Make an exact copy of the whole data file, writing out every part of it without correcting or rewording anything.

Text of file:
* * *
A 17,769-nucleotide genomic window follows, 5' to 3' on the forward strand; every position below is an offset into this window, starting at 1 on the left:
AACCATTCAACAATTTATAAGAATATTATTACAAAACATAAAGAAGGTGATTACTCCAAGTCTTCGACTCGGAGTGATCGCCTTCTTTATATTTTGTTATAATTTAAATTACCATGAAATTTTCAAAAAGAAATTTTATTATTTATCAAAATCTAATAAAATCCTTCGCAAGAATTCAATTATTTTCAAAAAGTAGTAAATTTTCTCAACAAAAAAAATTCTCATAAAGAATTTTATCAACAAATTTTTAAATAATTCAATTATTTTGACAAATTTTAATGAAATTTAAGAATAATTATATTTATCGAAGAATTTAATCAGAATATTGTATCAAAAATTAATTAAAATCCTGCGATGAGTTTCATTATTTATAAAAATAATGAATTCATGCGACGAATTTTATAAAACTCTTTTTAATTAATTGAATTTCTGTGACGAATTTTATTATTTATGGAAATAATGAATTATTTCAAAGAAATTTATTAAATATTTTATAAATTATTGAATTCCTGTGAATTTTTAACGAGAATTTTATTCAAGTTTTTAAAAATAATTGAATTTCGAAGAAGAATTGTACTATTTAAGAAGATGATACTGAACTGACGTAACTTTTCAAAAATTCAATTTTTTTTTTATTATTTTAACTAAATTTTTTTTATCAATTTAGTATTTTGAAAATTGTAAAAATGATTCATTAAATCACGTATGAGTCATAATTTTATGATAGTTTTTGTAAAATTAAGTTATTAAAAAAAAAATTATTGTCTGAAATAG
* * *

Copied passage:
A 17,769-nucleotide genomic window follows, 5' to 3' on the forward strand; every position below is an offset into this window, starting at 1 on the left:
AACCATTCAACAATTTATAAGAATATTATTACAAAACATAAAGAAGGTGATTACTCCAAGTCTTCGACTCGGAGTGATCGCCTTCTTTATATTTTGTTATAATTTAAATTACCATGAAATTTTCAAAAAGAAATTTTATTATTTATCAAAATCTAATAAAATCCTTCGCAAGAATTCAATTATTTTCAAAAAGTAGTAAATTTTCTCAACAAAAAAAATTCTCATAAAGAATTTTATCAACAAATTTTTAAATAATTCAATTATTTTGACAAATTTTAATGAAATTTAAGAATAATTATATTTATCGAAGAATTTAATCAGAATATTGTATCAAAAATTAATTAAAATCCTGCGATGAGTTTCATTATTTATAAAAATAATGAATTCATGCGACGAATTTTATAAAACTCTTTTTAATTAATTGAATTTCTGTGACGAATTTTATTATTTATGGAAATAATGAATTATTTCAAAGAAATTTATTAAATATTTTATAAATTATTGAATTCCTGTGAATTTTTAACGAGAATTTTATTCAAGTTTTTAAAAATAATTGAATTTCGAAGAAGAATTGTACTATTTAAGAAGATGATACTGAACTGACGTAACTTTTCAAAAATTCAATTTTTTTTTTATTATTTTAACTAAATTTTTTTTATCAATTTAGTATTTTGAAAATTGTAAAAATGATTCATTAAATCACGTATGAGTCATAATTTTATGATAGTTTTTGTAAAATTAAGTTATTAAAAAAAAAATTATTGTCTGAAATAG